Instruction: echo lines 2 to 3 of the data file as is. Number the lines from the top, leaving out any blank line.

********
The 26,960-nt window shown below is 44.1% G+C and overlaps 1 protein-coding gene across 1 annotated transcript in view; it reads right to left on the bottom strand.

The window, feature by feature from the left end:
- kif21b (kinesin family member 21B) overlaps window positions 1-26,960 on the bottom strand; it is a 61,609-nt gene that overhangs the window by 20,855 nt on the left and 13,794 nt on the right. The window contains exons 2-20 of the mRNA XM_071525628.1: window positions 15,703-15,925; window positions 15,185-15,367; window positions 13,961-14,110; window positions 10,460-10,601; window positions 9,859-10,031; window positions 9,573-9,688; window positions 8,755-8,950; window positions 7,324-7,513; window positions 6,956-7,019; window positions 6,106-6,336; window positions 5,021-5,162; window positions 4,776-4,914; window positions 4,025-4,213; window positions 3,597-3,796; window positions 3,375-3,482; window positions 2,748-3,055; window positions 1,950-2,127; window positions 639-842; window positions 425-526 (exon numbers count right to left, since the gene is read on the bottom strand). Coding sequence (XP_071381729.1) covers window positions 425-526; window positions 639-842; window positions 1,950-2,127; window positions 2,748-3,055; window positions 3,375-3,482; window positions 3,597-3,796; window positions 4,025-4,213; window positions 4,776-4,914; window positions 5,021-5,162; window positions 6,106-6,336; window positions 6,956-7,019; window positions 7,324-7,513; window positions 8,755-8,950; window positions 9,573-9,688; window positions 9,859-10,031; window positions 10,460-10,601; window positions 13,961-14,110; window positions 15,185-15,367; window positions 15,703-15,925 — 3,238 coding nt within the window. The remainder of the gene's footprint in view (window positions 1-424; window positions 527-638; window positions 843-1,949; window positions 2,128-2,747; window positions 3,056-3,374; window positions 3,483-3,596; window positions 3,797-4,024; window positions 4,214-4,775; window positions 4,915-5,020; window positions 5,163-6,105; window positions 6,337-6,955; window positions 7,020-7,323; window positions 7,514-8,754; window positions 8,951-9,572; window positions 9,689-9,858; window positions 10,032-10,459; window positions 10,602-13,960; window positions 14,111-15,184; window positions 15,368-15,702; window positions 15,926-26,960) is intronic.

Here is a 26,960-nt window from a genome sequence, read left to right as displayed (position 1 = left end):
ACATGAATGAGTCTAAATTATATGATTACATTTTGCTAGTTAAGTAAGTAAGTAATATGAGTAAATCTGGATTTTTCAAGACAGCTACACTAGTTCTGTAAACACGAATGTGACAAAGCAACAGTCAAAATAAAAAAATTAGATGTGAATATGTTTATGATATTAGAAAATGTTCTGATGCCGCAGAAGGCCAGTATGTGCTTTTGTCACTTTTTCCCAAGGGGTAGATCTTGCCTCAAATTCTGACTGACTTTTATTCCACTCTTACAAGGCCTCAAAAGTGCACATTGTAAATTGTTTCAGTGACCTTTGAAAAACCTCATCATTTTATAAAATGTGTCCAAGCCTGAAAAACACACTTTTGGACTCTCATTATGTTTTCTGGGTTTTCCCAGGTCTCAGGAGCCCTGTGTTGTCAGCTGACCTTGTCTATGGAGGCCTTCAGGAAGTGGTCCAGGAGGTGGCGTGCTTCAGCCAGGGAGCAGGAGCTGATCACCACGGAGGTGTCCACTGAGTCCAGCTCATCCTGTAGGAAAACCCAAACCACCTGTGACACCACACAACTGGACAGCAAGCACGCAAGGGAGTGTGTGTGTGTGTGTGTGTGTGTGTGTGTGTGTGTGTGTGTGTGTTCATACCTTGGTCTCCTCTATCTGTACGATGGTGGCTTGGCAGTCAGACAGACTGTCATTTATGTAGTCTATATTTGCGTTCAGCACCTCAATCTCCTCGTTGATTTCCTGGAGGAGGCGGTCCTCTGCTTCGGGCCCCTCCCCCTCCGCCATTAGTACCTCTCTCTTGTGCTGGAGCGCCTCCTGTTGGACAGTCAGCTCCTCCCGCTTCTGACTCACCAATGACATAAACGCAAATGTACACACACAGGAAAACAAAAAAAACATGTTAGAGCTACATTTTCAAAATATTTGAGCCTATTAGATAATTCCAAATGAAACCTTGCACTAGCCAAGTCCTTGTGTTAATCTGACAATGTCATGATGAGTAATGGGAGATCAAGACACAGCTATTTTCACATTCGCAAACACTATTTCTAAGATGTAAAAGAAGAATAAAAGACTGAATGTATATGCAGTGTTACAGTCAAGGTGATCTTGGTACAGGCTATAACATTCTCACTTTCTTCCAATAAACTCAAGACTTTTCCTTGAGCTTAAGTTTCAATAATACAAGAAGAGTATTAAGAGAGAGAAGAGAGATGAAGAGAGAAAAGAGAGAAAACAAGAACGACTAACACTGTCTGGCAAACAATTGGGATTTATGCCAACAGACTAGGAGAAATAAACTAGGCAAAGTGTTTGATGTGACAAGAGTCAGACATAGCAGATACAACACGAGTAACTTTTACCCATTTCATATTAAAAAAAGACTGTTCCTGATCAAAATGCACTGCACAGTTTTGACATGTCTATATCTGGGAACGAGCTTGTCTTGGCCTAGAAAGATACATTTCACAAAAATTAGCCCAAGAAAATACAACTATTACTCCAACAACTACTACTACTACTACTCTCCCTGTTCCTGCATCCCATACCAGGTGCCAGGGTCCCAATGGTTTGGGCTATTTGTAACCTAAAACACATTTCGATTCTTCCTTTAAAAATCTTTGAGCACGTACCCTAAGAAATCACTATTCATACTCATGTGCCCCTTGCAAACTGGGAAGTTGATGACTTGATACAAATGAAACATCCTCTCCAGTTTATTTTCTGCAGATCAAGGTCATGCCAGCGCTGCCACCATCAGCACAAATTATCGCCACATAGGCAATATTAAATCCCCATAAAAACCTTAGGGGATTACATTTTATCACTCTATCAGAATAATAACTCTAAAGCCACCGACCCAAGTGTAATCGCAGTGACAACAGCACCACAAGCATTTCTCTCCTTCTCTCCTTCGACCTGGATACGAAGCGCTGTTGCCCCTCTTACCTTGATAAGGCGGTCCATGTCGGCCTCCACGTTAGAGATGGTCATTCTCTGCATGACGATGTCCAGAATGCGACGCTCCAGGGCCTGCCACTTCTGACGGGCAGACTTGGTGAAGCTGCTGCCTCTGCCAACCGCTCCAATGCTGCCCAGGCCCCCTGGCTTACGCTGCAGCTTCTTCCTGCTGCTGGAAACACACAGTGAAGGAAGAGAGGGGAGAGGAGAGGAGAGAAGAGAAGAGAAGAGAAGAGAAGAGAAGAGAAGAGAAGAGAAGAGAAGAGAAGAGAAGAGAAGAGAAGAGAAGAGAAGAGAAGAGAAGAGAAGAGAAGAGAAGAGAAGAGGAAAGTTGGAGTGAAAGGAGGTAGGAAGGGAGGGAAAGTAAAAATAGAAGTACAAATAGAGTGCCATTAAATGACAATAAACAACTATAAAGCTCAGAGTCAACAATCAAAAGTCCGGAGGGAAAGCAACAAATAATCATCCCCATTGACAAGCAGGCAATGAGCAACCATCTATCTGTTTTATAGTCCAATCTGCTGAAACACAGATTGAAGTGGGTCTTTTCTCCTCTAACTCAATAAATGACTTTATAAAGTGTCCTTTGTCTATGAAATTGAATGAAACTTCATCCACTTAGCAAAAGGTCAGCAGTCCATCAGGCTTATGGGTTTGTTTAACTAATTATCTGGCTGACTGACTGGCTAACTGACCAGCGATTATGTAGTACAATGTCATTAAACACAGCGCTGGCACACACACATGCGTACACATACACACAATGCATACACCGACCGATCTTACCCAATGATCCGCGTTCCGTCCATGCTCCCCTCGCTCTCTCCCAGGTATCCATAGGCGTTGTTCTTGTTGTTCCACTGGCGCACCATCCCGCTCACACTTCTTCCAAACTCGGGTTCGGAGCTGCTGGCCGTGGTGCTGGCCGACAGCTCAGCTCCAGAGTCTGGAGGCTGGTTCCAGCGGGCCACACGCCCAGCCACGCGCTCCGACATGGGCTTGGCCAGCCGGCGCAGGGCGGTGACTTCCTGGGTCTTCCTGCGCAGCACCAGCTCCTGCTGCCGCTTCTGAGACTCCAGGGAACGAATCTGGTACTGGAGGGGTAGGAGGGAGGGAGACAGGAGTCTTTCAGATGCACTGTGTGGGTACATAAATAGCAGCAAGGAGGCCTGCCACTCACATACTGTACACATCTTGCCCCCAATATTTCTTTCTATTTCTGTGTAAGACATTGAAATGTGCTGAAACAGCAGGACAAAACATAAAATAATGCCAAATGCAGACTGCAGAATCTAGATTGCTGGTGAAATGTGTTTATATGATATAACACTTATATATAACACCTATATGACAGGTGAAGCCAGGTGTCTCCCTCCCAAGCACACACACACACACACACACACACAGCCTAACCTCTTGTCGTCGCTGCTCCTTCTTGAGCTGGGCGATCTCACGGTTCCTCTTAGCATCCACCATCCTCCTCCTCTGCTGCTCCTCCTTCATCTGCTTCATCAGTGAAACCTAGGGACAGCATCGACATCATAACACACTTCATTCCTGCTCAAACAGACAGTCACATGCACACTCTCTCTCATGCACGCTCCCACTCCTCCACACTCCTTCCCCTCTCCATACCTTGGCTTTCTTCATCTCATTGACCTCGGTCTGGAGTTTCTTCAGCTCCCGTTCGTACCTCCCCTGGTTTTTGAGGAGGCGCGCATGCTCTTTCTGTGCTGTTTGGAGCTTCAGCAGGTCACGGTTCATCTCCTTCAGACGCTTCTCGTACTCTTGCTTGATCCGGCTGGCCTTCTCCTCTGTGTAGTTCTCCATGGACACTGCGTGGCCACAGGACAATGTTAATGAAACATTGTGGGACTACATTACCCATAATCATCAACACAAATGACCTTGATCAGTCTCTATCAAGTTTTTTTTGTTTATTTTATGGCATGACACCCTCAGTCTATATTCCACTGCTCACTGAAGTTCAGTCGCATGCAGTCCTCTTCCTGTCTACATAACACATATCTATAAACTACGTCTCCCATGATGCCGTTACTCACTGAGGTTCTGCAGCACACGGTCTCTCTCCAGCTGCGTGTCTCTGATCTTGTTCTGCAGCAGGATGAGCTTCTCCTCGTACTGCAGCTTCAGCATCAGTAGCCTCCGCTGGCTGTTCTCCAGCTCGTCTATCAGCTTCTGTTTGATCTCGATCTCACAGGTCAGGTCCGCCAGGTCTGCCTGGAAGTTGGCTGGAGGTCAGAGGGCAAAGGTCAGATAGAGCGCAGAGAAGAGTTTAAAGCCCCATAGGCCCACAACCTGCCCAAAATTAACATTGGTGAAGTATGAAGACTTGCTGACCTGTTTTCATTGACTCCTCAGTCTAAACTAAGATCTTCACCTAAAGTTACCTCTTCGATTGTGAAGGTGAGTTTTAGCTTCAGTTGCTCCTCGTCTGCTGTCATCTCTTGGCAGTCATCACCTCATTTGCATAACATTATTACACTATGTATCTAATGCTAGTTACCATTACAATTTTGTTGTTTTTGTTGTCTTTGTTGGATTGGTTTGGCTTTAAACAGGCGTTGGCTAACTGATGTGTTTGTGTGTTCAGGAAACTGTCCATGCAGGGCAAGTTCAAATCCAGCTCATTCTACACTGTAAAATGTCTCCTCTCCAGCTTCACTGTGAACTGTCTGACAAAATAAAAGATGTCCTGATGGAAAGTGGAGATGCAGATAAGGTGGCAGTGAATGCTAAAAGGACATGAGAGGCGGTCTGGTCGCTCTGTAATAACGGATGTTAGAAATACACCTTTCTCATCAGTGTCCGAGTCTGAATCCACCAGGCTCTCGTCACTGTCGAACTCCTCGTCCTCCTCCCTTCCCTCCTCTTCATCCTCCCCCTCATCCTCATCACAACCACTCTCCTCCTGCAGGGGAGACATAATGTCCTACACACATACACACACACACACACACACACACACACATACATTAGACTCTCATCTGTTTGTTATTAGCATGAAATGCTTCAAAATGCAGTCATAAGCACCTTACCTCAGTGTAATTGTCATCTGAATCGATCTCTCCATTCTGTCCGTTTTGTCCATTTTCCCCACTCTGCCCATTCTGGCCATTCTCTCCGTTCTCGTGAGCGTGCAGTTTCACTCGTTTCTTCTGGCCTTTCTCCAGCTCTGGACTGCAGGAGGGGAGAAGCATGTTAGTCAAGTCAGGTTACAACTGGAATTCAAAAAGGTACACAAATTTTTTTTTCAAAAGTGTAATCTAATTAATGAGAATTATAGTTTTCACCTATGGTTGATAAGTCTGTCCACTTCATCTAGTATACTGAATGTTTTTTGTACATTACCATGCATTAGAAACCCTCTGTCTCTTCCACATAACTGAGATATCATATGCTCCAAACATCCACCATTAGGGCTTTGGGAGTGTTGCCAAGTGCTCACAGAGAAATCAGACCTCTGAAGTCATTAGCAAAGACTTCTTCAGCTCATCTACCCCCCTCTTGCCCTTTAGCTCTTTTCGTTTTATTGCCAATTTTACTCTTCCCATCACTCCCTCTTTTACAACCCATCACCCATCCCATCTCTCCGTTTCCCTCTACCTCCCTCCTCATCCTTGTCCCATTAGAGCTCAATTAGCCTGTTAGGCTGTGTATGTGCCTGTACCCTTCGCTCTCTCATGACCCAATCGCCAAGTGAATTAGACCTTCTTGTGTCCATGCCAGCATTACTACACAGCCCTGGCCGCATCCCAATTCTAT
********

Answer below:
The window, feature by feature from the left end:
- kif21b (kinesin family member 21B) overlaps window positions 1-26,960 on the bottom strand; it is a 61,609-nt gene that overhangs the window by 20,855 nt on the left and 13,794 nt on the right. The window contains exons 2-20 of the mRNA XM_071525628.1: window positions 15,703-15,925; window positions 15,185-15,367; window positions 13,961-14,110; window positions 10,460-10,601; window positions 9,859-10,031; window positions 9,573-9,688; window positions 8,755-8,950; window positions 7,324-7,513; window positions 6,956-7,019; window positions 6,106-6,336; window positions 5,021-5,162; window positions 4,776-4,914; window positions 4,025-4,213; window positions 3,597-3,796; window positions 3,375-3,482; window positions 2,748-3,055; window positions 1,950-2,127; window positions 639-842; window positions 425-526 (exon numbers count right to left, since the gene is read on the bottom strand). Coding sequence (XP_071381729.1) covers window positions 425-526; window positions 639-842; window positions 1,950-2,127; window positions 2,748-3,055; window positions 3,375-3,482; window positions 3,597-3,796; window positions 4,025-4,213; window positions 4,776-4,914; window positions 5,021-5,162; window positions 6,106-6,336; window positions 6,956-7,019; window positions 7,324-7,513; window positions 8,755-8,950; window positions 9,573-9,688; window positions 9,859-10,031; window positions 10,460-10,601; window positions 13,961-14,110; window positions 15,185-15,367; window positions 15,703-15,925 — 3,238 coding nt within the window. The remainder of the gene's footprint in view (window positions 1-424; window positions 527-638; window positions 843-1,949; window positions 2,128-2,747; window positions 3,056-3,374; window positions 3,483-3,596; window positions 3,797-4,024; window positions 4,214-4,775; window positions 4,915-5,020; window positions 5,163-6,105; window positions 6,337-6,955; window positions 7,020-7,323; window positions 7,514-8,754; window positions 8,951-9,572; window positions 9,689-9,858; window positions 10,032-10,459; window positions 10,602-13,960; window positions 14,111-15,184; window positions 15,368-15,702; window positions 15,926-26,960) is intronic.